Colors of God: Conversations about Being the Church.
By Randall Mark Peters, Dave Phillips, and Quentin Steen.
231 pp. Authentic. $15.
Three years have passed now since I stopped posting over at theooze.com’s message boards, and I have to admit that I don’t entirely miss the experience. When I did decide to leave, the tone in general had for the most part (with happy exceptions) become belligerent, and I grew tired over time of people’s scoring “gotcha” points when I was trying to explore what I took to be important ideas and intersections of ideas. As folks know who read here and who used to read over at Hardly the Last Word, I’ve come to enjoy blogging more than message-board posting because blogs allow for paragraphs that explore ideas, and for the most part, folks who read blogs don’t mind reading those paragraphs and allowing some exploration.
Oh, and I can moderate the comments. 🙂
The sad thing about my departure (and no, I’m not returning) is that, in the three years or so that I posted there, I was interacting (I found out later) with some folks who would become at least moderately well-known in Emergent circles, but I didn’t have enough of a grasp of that cluster of phenomena to say much about it. (Whether I’m part of it or not I’ll allow others to judge.) Colors of God is another artifact that makes me realize that the line that Emergent folks so often use, the bit about Emergent’s being a conversation, is not some bit of pop-culture fluff but in reality a key to understanding what’s going on in that loose coalition of thinkers, speakers, and book-writers. To say that the whole shebang is really just the latest public face of Evangelicalism is to ignore figures who really do wish to popularize some of the more liberal/mainline theologies that have developed in places like Union Theological Seminary. To say that it’s all a front for theological liberalism is to ignore that a relatively conservative intellectual like Scot McKnight is at the core of the conversation’s history. And to say that it’s somehow a repudiation of the core principles of the Reformation is to ignore books like Colors of God, a joint project of Randall Mark Peters, Dave Phillips, and Quentin Steen, a project unintelligible except in the context of a radical Lutheran theology of grace.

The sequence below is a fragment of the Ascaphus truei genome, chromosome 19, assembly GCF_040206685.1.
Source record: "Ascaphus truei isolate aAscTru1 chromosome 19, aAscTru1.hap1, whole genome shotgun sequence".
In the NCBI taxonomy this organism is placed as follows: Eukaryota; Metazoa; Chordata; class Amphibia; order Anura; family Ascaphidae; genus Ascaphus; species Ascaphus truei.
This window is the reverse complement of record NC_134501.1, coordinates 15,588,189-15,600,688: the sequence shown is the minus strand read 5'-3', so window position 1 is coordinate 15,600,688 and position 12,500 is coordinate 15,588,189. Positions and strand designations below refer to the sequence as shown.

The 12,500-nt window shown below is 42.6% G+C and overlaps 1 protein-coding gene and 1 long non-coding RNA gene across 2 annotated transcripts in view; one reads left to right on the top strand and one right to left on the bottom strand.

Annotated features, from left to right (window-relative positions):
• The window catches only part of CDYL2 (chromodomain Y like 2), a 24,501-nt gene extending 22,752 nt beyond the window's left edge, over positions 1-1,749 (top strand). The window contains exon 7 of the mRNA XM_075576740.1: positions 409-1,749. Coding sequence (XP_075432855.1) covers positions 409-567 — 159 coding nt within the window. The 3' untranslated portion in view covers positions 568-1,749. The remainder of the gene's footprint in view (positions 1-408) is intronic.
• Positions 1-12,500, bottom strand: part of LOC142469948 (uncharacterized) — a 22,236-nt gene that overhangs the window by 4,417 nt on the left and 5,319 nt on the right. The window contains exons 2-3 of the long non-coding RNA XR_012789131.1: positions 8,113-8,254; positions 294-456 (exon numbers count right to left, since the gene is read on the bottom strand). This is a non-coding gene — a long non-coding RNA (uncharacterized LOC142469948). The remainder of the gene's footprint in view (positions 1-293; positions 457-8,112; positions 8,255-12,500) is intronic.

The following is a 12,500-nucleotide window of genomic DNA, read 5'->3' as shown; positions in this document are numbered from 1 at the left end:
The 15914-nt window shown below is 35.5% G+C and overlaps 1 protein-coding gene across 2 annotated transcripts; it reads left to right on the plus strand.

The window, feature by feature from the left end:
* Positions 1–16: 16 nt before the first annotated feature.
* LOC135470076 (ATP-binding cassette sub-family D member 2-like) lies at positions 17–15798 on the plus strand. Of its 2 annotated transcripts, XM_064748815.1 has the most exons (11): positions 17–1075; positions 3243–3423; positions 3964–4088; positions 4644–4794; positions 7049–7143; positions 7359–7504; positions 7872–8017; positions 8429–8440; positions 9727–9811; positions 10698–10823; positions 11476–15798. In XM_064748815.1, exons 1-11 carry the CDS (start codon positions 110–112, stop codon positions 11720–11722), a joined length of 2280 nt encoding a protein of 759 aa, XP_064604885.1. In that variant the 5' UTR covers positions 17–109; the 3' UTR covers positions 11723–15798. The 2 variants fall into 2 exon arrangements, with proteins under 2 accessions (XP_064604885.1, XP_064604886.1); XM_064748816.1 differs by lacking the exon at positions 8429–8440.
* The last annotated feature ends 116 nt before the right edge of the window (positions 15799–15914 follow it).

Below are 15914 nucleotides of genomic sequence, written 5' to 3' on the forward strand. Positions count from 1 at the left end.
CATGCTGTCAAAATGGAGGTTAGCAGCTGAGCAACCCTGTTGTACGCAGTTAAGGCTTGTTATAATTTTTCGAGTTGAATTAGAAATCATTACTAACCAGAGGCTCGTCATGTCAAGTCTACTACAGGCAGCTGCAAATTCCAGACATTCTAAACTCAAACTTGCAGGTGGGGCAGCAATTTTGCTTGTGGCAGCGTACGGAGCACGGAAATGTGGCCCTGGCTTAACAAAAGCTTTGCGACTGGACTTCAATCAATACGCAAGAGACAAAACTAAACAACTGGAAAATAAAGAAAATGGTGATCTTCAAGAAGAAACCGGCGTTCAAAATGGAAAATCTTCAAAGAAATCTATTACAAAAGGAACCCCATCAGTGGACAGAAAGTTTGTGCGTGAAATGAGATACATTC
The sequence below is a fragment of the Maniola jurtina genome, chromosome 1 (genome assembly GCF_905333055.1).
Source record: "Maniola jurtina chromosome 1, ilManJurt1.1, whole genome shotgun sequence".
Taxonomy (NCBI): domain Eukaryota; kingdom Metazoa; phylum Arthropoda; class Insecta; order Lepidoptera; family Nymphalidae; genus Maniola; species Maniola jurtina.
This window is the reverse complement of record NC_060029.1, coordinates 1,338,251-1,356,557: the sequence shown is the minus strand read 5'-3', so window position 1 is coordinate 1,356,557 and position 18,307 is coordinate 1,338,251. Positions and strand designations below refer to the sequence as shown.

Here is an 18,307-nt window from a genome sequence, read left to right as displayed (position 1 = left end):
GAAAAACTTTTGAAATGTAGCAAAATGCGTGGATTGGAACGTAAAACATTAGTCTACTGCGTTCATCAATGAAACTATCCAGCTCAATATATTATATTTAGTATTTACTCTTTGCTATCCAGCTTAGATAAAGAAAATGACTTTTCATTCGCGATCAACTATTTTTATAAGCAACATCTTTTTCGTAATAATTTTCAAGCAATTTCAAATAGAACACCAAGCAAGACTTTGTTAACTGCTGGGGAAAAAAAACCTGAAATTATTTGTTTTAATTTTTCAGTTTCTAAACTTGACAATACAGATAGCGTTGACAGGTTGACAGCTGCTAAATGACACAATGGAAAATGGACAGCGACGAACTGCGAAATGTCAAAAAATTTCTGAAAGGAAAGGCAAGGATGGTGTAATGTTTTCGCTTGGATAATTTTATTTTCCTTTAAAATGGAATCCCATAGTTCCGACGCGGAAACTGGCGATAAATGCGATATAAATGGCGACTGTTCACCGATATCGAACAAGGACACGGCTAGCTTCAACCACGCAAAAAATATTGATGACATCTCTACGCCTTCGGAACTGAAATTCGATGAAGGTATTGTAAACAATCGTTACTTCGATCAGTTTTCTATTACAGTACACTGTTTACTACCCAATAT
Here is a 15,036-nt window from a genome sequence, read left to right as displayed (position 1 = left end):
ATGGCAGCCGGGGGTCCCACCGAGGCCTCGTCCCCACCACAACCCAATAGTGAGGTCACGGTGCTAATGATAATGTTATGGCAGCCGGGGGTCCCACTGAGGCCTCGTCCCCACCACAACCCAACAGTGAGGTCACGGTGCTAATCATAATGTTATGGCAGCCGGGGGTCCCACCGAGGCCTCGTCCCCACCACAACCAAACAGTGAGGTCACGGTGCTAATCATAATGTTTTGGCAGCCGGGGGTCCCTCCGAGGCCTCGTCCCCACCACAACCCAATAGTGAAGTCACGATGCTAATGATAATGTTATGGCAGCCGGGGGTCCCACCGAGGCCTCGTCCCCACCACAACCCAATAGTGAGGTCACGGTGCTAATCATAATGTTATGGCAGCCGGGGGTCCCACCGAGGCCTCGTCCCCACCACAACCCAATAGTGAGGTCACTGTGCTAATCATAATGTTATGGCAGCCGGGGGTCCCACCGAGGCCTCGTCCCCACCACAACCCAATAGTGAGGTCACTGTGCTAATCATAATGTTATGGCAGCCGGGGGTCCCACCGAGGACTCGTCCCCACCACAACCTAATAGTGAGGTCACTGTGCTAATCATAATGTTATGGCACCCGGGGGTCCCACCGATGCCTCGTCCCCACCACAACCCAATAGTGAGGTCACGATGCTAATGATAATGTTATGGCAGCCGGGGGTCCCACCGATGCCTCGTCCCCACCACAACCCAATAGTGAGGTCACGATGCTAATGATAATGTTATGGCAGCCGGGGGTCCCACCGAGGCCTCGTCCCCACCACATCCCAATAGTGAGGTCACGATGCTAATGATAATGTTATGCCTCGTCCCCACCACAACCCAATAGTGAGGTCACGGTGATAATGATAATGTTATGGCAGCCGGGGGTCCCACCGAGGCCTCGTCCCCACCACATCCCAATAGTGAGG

The core of their theology as presented in this book is a Lutheran understanding of the gospel, namely that human wretchedness is forgiven and forgotten, without remainder, by the crucifixion and resurrection of Jesus Christ. That core conviction is the blue color in their four-color scheme, and taken in a large sweep, there’s little with which to quibble. Asked to give in brief form the broad outlines of Christian theology, certainly something like that contention would appear in my own account. My concern is that the broad sweep becomes totalizing, resulting in a tendency to rule out certain interpretations of Biblical texts without considering the shape of the texts themselves. I first noticed the trend on page 40, when Randall Peters says that certain (apparently obvious) interpretations of the Parable of the Good Samaritan categorically can not be right, but throughout the book the three authors in turn declare that this or that reading cannot be allowed because it doesn’t fit without remainder into the first principle of their theology. As readers who look at my lectionary posts know, one of the functions I believe the Bible should serve is to correct us, and my fear at the outset in this book was that a rigid adherence to a system would disallow the rise of a “theological datum” (Walter Brueggemann’s term) in any part of Scripture. Without that possibility, I feared, the Scriptures become rather impotent to correct, since they can only tell us what we already think. As I proceeded, my suspicion never did get extinguished.